The problem is, the Negative counterplan gives us a reason for reform! They agree that [reforming our policy towards Russia] is a great idea. So you should vote Affirmative.”

One final note. I'm sure this will spark a lot of discussion, so let me quickly establish the framework. Basically, in order to prove that parametrics is relevant, you have to prove that "we should reform the status quo" and "we should reform the status quo in every possible way" are fundamentally the same. If they aren't, parametrics simply isn't relevant.

Have fun!

Filed under: Parametrics, Theory 9 Comments

Top 5 simple speaking tips

1. Smile!

Being friendly can make the difference between a speech that the judge understands and a speech that the judge likes. If you've never intentionally smiled in a speech, give it a try. Obviously, use discretion - you don't want to be grinning from ear to ear while talking about human trafficking - but there's rarely a reason to look like the Grim Reaper all the way through your speech. Treat your subjects with respect, but don't look like you're about to die.

2. If the judge asks you to do something, actually do it.

This seems kind of... obvious, but I see it violated almost every. single. round. Recently, one judge's entire "judging philosophy" was basically, "I like it when you repeat your taglines." Guess what? Nobody repeated their taglines.

If the judge asks you to do something, doing it should be your highest priority for the round. If the judge asks you to repeat your taglines, then by golly, you better repeat your taglines. If the judge asks you to signpost your arguments, then those arguments had better be signposted. They're the ones checking the ballot, after all.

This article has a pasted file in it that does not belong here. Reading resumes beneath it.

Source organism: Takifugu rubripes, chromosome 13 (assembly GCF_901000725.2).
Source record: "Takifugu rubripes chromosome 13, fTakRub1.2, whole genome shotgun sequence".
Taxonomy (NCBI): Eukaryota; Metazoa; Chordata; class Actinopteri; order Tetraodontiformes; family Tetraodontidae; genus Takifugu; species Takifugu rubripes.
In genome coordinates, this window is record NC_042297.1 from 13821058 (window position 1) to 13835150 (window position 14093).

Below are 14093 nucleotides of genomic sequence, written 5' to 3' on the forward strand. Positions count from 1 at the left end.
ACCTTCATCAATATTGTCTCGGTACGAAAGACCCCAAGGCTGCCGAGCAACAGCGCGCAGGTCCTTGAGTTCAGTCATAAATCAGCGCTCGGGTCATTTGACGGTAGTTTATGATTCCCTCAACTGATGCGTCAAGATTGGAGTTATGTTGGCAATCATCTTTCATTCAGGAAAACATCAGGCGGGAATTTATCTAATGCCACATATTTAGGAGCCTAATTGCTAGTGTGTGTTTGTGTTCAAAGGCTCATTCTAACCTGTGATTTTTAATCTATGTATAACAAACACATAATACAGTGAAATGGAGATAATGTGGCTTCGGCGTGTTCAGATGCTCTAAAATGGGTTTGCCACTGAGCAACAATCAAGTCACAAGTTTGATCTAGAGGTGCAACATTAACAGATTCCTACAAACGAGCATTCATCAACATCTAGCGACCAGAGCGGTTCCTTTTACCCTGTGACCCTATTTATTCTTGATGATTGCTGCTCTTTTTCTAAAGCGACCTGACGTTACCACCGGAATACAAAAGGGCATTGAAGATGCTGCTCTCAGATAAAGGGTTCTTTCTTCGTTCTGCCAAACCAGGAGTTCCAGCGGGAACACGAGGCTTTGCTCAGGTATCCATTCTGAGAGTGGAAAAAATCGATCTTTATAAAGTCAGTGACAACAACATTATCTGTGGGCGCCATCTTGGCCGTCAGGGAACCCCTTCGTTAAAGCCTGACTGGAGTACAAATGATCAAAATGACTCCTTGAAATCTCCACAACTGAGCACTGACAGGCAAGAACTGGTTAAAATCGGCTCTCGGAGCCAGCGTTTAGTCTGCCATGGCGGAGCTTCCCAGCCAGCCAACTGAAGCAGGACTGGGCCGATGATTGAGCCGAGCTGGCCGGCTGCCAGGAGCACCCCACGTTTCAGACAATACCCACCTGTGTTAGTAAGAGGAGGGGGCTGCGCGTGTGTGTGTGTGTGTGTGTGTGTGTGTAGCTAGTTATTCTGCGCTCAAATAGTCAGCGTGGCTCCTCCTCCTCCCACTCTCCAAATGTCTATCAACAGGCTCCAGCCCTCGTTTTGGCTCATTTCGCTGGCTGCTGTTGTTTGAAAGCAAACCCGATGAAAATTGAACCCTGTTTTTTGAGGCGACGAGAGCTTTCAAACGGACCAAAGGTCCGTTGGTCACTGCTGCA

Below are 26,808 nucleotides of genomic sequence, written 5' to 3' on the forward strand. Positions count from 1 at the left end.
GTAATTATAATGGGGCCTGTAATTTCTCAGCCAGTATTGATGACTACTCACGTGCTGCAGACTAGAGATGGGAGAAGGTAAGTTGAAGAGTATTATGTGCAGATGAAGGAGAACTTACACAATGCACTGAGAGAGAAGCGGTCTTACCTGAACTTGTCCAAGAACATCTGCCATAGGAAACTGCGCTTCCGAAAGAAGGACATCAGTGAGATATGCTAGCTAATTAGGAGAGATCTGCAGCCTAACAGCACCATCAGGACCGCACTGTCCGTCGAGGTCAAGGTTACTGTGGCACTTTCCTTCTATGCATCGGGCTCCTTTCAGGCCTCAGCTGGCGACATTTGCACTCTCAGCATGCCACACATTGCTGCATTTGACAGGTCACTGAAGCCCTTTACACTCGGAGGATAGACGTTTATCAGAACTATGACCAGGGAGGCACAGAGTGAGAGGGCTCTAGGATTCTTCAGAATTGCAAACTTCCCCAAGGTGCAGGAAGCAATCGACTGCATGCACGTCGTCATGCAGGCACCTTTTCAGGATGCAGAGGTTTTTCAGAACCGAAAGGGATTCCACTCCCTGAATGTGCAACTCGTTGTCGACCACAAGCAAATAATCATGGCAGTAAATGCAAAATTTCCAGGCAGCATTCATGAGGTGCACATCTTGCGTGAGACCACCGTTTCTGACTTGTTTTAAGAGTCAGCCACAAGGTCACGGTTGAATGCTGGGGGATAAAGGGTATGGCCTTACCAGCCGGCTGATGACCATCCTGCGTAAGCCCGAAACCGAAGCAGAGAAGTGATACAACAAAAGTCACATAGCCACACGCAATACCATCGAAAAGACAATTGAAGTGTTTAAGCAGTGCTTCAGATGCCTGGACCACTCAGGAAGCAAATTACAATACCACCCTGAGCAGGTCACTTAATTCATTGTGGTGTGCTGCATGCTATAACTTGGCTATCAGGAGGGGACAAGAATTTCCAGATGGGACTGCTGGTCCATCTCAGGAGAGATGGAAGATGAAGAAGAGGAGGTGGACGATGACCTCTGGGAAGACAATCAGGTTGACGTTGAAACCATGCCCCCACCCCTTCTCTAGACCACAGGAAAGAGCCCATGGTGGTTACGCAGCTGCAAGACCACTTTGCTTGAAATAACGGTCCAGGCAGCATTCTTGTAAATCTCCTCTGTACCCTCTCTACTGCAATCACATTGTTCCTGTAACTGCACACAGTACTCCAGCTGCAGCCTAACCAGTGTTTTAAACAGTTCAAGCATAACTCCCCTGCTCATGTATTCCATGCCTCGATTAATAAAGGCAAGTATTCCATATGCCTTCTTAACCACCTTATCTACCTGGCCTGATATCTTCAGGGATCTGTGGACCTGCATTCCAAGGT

3. Fix your tics.

Most of us have some little thing we do constantly that annoys the fuzzy furballs out of everyone else - saying "um", clicking pens, etc. Stop doing it.

Most of the time, we just don't realize we're doing it, so all we need is to have someone point it out repeatedly. Have someone watch you speak and *BANG!* on the table really loudly whenever you do it. (Alternatively, you can have a little sibling shoot rubber bands at you.) Several years back, our club president decided to stop saying "um" (which he said all. the. time) and had everyone do this whenever he talked. By the end of the meeting, the "um"s were practically gone.

If, like me, you have problems with "dancing" (moving your feet around too much), a good way to stop is to use a "magic mat". Basically, just stand on something while speaking and pretend your feet are glued to it. It sounds silly, but it's actually remarkably effective at forcing you to think about what your feet are doing.

4. Get sleep.

Caffeine is overrated. If you want to talk well, sleep well. What comes out of your mouth will make a lot more sense.

About a month ago, I inadvertently became a good illustration of this. I was attending a tournament in Fort Worth, and on the first day, I got about 5 hours of sleep. Average speaker points? 25. On the second day, I got about 8 hours of sleep. Average speaker points? 29.

Obviously, that's not statistically robust, but it's illustrative nonetheless. I felt a lot better on the second day, and apparently I spoke a lot better too.

5. If you're a fast talker, SLOW DOWN, seriously.

Think about it this way: If you make sense when you talk fast, you'll make more sense when you talk slow. The average person has difficulty producing an eloquent sentence at ordinary talking speed; if you can do it at 300 WPM, what you come up with at 160 WPM will be brilliant.